According to a 2017 study conducted by the National Association of State Mental Health Program Directors, more than 10,000 mentally ill Americans who haven’t been convicted of a crime — people who have been found not guilty by reason of insanity or who have been arrested but found incompetent to stand trial — are involuntarily confined to psychiatric hospitals, reported The New York Times Magazine.
While seemingly every conceivable data point in America’s prison system is meticulously compiled, not much is known about the confinement of “forensic” patients, people committed to psychiatric hospitals by the criminal-justice system. No federal agency is charged with monitoring them. No national registry or organization tracks how long they have been incarcerated or why.
In 1992, the Supreme Court ruled, in Foucha v. Louisiana, that a forensic patient must be both mentally ill and dangerous in order to be hospitalized against his will. But in practice, “states have ignored Foucha to a pretty substantial degree,” says W. Lawrence Fitch, a consultant to the National Association of State Mental Health Program Directors and former director of forensic services for Maryland’s Mental Hygiene Administration. “People are kept not because their dangerousness is because of mental illness. People stay in too long, and for the wrong reasons.”
The insanity defense has been part of the American judicial system from its founding, carried over from our English forebears. British law has long reflected the moral sense that society has a duty not to punish people who can’t comprehend or control their crimes. But the insanity defense has always sat uneasily with the public, which tends to regard it as a means to escape justice. In the United States, such sentiments reached fever pitch in 1981, when a 25-year-old named John Hinckley Jr., hoping to win Jodie Foster’s heart, tried to assassinate President Reagan and instead shot James Brady, the White House press secretary. Hinckley was found not guilty by reason of insanity (N.G.R.I., as it is frequently abbreviated) and sent to St. Elizabeths Hospital in Washington. The country was outraged. Dan Quayle, then a senator from Indiana, called the verdict “decadent” and said the insanity defense “pampered criminals.” His Senate colleague Strom Thurmond equated it to a free ride.
In fact, despite its reputation as a “get out of jail free” card, the insanity defense has never been an easy way out — or easy to get. After a defendant is charged, the defendant, her lawyer or a judge can request evaluation by a psychiatrist. A defendant may be found incompetent to stand trial and committed for rehabilitation if she isn’t stable enough or intellectually capable of participating in the proceedings. If she is rehabilitated, she may be tried; if she cannot be, she may languish in a psychiatric hospital for years or decades. But mental illness is not exculpatory in itself: A defendant may be found mentally ill and still competent enough to stand trial. At that point, the district attorney may offer an insanity plea — some 90 percent of N.G.R.I. verdicts are plea deals. If the district attorney doesn’t offer a plea, or the defendant doesn’t take it, the case goes to trial. The defendant may still choose insanity as a defense, but then her case will be decided by a jury.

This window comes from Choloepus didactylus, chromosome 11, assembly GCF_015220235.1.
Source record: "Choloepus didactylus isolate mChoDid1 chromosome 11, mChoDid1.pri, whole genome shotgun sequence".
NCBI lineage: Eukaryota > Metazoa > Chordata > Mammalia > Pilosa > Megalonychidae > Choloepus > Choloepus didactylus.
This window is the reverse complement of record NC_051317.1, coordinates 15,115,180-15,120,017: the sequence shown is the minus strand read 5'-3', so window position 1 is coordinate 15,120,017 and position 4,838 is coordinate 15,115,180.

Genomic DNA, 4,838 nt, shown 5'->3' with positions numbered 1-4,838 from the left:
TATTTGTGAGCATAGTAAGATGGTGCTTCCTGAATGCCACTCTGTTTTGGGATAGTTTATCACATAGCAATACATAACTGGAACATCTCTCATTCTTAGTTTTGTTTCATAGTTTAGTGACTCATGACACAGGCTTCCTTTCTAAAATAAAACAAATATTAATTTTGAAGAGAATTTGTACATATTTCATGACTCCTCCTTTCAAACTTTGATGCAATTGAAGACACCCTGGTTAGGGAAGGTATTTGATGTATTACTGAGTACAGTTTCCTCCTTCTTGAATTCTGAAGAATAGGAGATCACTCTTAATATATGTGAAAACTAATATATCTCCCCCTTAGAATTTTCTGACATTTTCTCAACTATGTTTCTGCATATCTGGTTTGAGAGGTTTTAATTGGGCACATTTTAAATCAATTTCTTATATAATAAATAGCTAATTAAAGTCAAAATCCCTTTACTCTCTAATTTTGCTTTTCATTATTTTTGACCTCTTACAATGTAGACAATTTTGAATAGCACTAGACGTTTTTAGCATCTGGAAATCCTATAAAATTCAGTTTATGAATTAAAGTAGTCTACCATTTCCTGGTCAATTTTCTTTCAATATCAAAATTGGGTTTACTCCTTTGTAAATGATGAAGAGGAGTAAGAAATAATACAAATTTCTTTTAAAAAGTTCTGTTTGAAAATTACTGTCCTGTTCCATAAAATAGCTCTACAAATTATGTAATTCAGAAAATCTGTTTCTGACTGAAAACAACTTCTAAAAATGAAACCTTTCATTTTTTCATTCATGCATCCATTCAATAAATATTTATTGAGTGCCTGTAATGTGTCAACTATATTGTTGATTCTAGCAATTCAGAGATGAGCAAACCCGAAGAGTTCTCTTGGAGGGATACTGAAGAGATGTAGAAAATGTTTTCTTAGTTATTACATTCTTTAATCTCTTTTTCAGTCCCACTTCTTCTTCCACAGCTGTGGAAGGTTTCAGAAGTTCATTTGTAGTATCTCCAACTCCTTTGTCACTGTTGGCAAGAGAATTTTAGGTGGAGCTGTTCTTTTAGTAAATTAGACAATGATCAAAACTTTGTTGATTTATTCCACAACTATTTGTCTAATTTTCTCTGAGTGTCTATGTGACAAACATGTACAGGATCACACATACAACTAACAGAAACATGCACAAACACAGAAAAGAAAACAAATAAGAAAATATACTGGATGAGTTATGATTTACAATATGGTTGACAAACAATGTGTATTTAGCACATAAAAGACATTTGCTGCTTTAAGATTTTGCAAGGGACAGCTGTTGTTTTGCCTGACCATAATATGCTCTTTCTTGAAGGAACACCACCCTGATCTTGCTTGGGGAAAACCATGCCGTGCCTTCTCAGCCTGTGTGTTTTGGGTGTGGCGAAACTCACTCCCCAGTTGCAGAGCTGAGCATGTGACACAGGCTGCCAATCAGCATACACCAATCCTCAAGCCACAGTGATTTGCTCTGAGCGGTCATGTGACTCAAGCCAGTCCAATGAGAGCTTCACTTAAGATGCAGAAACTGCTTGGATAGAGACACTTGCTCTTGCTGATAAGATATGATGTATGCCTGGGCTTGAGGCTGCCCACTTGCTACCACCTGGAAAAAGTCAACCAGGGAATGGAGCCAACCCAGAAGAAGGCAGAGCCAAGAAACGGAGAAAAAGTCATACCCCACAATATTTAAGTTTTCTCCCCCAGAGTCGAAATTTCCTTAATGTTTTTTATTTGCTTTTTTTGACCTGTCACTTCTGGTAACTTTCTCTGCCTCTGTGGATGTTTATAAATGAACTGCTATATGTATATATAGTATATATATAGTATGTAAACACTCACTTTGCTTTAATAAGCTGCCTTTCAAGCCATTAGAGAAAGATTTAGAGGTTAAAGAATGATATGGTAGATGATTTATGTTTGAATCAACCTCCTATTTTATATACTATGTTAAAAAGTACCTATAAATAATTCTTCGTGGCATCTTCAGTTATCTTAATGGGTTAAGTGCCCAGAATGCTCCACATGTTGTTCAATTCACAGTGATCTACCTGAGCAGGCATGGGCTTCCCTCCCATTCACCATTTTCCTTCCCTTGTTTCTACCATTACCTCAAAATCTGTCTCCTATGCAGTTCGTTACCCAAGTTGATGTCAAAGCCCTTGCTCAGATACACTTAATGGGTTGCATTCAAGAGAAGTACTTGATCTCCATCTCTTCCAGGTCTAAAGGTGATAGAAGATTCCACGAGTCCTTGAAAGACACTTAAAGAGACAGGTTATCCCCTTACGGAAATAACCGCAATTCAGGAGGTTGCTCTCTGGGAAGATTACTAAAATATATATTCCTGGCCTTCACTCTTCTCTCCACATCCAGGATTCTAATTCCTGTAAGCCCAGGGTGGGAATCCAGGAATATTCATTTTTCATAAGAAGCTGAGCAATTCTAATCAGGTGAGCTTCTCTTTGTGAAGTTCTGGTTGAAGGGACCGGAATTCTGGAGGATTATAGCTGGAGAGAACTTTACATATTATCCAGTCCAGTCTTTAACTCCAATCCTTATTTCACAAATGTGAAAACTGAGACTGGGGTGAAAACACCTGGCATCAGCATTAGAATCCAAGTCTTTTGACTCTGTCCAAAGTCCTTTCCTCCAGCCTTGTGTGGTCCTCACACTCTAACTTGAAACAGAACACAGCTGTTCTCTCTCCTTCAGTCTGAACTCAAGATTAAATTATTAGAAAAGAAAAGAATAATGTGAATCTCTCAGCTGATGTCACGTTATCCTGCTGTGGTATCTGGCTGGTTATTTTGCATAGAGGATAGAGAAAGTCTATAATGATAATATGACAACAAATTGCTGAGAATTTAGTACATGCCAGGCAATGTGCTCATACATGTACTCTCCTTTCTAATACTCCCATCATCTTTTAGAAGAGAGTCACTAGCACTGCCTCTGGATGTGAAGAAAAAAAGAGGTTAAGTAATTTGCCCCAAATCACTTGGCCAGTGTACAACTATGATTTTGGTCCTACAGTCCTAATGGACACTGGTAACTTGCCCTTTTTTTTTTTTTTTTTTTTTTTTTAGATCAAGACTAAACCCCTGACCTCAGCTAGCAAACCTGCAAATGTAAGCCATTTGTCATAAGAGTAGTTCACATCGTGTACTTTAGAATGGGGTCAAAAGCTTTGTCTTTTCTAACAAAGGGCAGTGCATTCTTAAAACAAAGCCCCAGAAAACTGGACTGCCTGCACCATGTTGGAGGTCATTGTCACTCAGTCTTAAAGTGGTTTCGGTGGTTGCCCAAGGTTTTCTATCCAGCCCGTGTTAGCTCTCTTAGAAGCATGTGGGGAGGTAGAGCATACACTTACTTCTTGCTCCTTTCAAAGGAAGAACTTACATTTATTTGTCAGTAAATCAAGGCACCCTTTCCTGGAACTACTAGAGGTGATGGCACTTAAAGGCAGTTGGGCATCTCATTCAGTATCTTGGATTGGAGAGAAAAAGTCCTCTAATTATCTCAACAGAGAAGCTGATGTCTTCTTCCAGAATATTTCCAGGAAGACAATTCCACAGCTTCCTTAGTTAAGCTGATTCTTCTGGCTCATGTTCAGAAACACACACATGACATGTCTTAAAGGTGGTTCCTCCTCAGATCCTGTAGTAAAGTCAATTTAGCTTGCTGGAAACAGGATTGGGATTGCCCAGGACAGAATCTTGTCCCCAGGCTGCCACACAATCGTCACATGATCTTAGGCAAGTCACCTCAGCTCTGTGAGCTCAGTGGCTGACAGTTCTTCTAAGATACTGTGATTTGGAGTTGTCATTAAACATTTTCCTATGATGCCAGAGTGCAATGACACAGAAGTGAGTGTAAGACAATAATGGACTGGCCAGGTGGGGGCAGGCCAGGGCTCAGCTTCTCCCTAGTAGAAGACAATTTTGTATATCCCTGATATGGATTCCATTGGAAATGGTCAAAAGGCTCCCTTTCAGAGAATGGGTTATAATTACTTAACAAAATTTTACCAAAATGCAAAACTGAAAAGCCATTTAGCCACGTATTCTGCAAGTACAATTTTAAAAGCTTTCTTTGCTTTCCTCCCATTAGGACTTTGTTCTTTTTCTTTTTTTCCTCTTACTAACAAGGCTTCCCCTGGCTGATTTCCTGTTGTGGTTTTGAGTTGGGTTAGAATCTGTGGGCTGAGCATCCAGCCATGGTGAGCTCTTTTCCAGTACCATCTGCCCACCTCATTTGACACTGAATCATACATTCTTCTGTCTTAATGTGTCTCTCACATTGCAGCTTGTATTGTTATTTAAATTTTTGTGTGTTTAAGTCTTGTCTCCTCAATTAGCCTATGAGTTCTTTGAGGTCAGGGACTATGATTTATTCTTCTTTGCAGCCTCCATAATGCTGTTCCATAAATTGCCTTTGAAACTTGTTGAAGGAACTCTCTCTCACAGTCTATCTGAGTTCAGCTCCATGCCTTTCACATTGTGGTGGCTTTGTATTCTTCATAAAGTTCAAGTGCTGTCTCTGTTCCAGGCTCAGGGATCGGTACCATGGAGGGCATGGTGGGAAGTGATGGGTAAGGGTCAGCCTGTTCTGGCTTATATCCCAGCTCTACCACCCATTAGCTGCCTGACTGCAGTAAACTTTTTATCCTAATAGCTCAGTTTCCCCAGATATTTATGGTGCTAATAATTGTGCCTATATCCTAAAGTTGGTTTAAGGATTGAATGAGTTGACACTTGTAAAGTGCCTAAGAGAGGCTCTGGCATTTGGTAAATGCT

If N.G.R.I. was always difficult to get, it became even harder after Hinckley. With the Insanity Defense Reform Act of 1984, Congress restricted the judicial definition of “insanity” to only the most severe cases. Some states — Idaho, Utah, Kansas and Montana — have eliminated the defense
altogether. In trials in which it is attempted, doctors may disagree, and jurors are often influenced by emotional considerations. Today, only an estimated one-120th of 1 percent of contested felony cases end in a successful N.G.R.I. defense — that is, the prosecutor disputes the insanity defense, the case goes to trial and the jury finds the defendant not guilty by reason of insanity. In addition, the legal standards for “insanity” vary among states; some define it as a defendant’s inability to know the crime was wrong or the inability to act in accordance with the law, but most define it, post-Hinckley, as only the first of these. At the trial of James Holmes, who killed 12 people and injured 70 in a movie theater in Aurora, Colo., one psychiatrist testified that he was mentally ill but that he knew right from wrong and should be considered “sane.” Another testified that he was mentally ill and incapable of reason (and, by extension, guilt). All four who examined him agreed that he had some form of schizophrenia. Jurors rejected his insanity plea.And when an N.G.R.I. defense does succeed, it tends to resemble a conviction more than an acquittal. N.G.R.I. patients can wind up with longer, not shorter, periods of incarceration, as they are pulled into a mental-health system that can be harder to leave than prison. In 1983, the Supreme Court ruled, in Jones v. the United States, that it wasn’t a violation of due process to commit N.G.R.I. defendants automatically and indefinitely, for the safety of the public.
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